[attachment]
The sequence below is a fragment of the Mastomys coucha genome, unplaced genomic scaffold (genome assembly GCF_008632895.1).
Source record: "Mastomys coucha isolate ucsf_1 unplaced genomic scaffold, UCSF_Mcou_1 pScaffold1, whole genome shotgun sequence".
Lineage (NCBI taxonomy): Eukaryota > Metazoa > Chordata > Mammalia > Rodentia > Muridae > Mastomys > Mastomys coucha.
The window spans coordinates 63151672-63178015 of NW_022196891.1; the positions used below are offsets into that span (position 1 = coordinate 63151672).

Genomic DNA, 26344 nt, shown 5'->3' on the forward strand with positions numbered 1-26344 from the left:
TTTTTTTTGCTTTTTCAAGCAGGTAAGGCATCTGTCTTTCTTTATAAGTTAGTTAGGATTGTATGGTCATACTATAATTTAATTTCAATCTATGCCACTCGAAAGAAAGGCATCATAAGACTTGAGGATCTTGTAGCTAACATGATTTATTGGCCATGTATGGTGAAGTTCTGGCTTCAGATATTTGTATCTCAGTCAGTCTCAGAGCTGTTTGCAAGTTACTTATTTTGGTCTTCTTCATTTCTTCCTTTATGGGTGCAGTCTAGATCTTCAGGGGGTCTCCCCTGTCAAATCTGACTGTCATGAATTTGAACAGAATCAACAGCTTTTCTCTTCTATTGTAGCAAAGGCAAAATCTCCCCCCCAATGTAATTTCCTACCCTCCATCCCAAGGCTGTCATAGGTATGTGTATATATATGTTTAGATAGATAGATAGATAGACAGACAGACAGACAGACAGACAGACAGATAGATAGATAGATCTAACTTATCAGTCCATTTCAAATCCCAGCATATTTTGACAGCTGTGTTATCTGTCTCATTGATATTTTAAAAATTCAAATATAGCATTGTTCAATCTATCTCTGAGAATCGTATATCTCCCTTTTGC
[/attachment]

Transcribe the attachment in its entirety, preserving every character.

The sequence below is a fragment of the Mastomys coucha genome, unplaced genomic scaffold (genome assembly GCF_008632895.1).
Source record: "Mastomys coucha isolate ucsf_1 unplaced genomic scaffold, UCSF_Mcou_1 pScaffold1, whole genome shotgun sequence".
Lineage (NCBI taxonomy): Eukaryota > Metazoa > Chordata > Mammalia > Rodentia > Muridae > Mastomys > Mastomys coucha.
The window spans coordinates 63151672-63178015 of NW_022196891.1; the positions used below are offsets into that span (position 1 = coordinate 63151672).

Genomic DNA, 26344 nt, shown 5'->3' on the forward strand with positions numbered 1-26344 from the left:
TTTTTTTTGCTTTTTCAAGCAGGTAAGGCATCTGTCTTTCTTTATAAGTTAGTTAGGATTGTATGGTCATACTATAATTTAATTTCAATCTATGCCACTCGAAAGAAAGGCATCATAAGACTTGAGGATCTTGTAGCTAACATGATTTATTGGCCATGTATGGTGAAGTTCTGGCTTCAGATATTTGTATCTCAGTCAGTCTCAGAGCTGTTTGCAAGTTACTTATTTTGGTCTTCTTCATTTCTTCCTTTATGGGTGCAGTCTAGATCTTCAGGGGGTCTCCCCTGTCAAATCTGACTGTCATGAATTTGAACAGAATCAACAGCTTTTCTCTTCTATTGTAGCAAAGGCAAAATCTCCCCCCCAATGTAATTTCCTACCCTCCATCCCAAGGCTGTCATAGGTATGTGTATATATATGTTTAGATAGATAGATAGATAGACAGACAGACAGACAGACAGACAGACAGATAGATAGATAGATCTAACTTATCAGTCCATTTCAAATCCCAGCATATTTTGACAGCTGTGTTATCTGTCTCATTGATATTTTAAAAATTCAAATATAGCATTGTTCAATCTATCTCTGAGAATCGTATATCTCCCTTTTGC